So, my journey began in the Bronx, New York, in a one-bedroom apartment, with my two sisters and immigrant mother. I loved our neighborhood. It was lively. There was all this merengue blasting, neighbors socializing on building stoops and animated conversations over domino playing. It was home, and it was sweet. But it wasn't simple. In fact, everyone at school knew the block where we lived, because it was where people came to buy weed and other drugs. And with drug-dealing comes conflict, so we often went to sleep to the sound of gunshots.
I spent much of my childhood worried, worried about our safety. And so did our mother. She worried that the violence we witnessed would overtake our lives; that our poverty meant that the neighbors with whom we lived and shared space would harm us. Our entire life was in the Bronx, but my mother's anxiety spurred her into action, and soon we were driving so fast to Connecticut —
to boarding school campuses, with full scholarships in tow. Man, don't underestimate the power of a mother determined to keep her children safe.
At boarding school, for the first time, I was able to sleep without worry. I could leave my dorm room unlocked, walk barefoot in the grass, and look up to see a night sky full of stars. Happy novelties.
But there were other novelties as well. Very quickly, I felt like I didn't belong. I learned that I didn't speak the right way, and to demonstrate the proper ways of speaking, my teachers gave me frequent lessons, in public, on the appropriate way to enunciate certain words.
A teacher once instructed me in the hallway: "Aaaaaas-king." She said this loudly. "Dena, it's not 'axing,' like you're running around with an axe. That's silly."
Now at this point, you can imagine the snickers of my classmates, but she continued: "Think about breaking the word into 'ass' and 'king,' and then put the two together to say it correctly — 'Asking.'"
There were some other moments that reminded me that I didn't belong. Once, I walked into a classmate's dorm room, and I watched her watch her valuables around me. Like, why would she do that? I thought to myself. And then there was the time when another classmate walked into my dorm room, and yelled, "Ew!" as I was applying hair grease to my scalp.
There is emotional damage done when young people can't be themselves, when they are forced to edit who they are in order to be acceptable. It's a kind of violence.
Ultimately, I'm a quintessential success story. I attended boarding school and college in New England, studied abroad in Chile and returned to the Bronx to be a middle school teacher. I received a Truman Scholarship, a Fulbright and a Soros Fellowship. And I could list more.
But I won't.
I earned my doctorate at Columbia University.
And then I landed a job at Yale.
I am proud of everything that I've been able to accomplish on my journey thus far.
I have eternal imposter syndrome. Either I've been invited because I'm a token, which really isn't about me, but rather, about a box someone needed to check off. Or, I am exceptional, which means I've had to leave the people I love behind. It's the price that I and so many others pay for learning while black.
I police myself all the time. Are my pants too tight? Should I wear my hair up or in a fro? Should I speak up for myself, or will the power of my words be reduced to: "She's angry"?
Why did I have to leave the Bronx to gain access to a better education? And why, in the process of getting that better education, did I have to endure the trauma of erasing what made me, me — a black girl from the Bronx, raised by an Antiguan mother? So when I think about our current education reform initiatives, I can't help asking: What are our students of color learning about themselves?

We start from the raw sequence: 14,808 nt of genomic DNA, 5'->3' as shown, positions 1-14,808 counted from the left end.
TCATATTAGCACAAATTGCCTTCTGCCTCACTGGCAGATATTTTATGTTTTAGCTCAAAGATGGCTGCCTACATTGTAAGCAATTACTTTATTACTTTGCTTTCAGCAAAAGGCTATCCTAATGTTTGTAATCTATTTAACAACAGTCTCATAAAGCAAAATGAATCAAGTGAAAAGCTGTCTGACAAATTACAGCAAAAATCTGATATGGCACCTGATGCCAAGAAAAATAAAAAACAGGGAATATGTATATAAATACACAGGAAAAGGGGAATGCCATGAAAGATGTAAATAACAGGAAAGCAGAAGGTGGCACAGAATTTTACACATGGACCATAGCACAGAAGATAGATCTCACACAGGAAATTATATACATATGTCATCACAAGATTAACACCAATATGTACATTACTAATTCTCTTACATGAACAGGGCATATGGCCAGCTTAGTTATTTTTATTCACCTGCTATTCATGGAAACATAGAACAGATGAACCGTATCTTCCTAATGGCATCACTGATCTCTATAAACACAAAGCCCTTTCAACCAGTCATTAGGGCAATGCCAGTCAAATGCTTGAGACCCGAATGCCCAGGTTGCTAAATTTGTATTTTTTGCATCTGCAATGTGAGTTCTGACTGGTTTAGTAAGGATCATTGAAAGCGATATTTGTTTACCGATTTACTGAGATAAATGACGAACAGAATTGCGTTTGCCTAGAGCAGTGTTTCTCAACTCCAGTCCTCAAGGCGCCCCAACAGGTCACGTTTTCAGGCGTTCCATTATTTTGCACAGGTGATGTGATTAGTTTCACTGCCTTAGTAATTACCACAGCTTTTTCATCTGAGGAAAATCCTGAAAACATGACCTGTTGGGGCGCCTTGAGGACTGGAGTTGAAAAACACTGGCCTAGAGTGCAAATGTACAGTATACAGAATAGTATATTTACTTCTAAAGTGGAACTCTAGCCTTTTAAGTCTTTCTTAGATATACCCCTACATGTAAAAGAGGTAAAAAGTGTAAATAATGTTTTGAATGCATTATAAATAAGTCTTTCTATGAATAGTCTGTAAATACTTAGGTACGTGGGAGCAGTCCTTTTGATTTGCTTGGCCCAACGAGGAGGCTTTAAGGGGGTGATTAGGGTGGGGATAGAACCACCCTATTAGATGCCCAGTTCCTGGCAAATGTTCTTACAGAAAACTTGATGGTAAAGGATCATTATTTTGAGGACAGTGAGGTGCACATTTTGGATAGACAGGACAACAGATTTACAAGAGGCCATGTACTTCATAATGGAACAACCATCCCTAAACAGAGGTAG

Three — three decades of research reveal that students of color are suspended and expelled at a rate three times greater than white students, and are punished in harsher ways for the same infractions. They also learn this through the absence of their lives and narratives in the curricula. The Cooperative Children's Book Center did a review of nearly 4,000 books and found that only three percent were about African-Americans. And they further learn this through the lack of teachers that look like them. An analysis of data from the National Center for Education Statistics found that 45 percent of our nation's pre-K to high school students were people of color, while only 17 percent of our teachers are.
Our youth of color pay a profound price when their schooling sends them the message that they must be controlled, that they must leave their identities at home in order to be successful. Every child deserves an education that guarantees the safety to learn in the comfort of one's own skin.
It is possible to create emotionally and physically safe classrooms where students also thrive academically. I know, because I did it in my classroom when I returned to teach in the Bronx.
So what did that look like? I centered my instruction on the lives, histories and identities of my students. And I did all of this because I wanted my students to know that everyone around them was supporting them to be their best self. So while I could not control the instability of their homes, the uncertainty of their next meal, or the loud neighbors that kept them from sleep, I provided them with a loving classroom that made them feel proud of who they are, that made them know that they mattered.
You know, every time I hear or say the word "asking," I am in high school again. I am thinking about "ass" and "king" and putting the two together so that I speak in a way where someone in power will want to listen.
There is a better way, one that doesn't force kids of color into a double bind; a way for them to preserve their ties to their families, homes and communities; a way that teaches them to trust their instincts and to have faith in their own creative genius.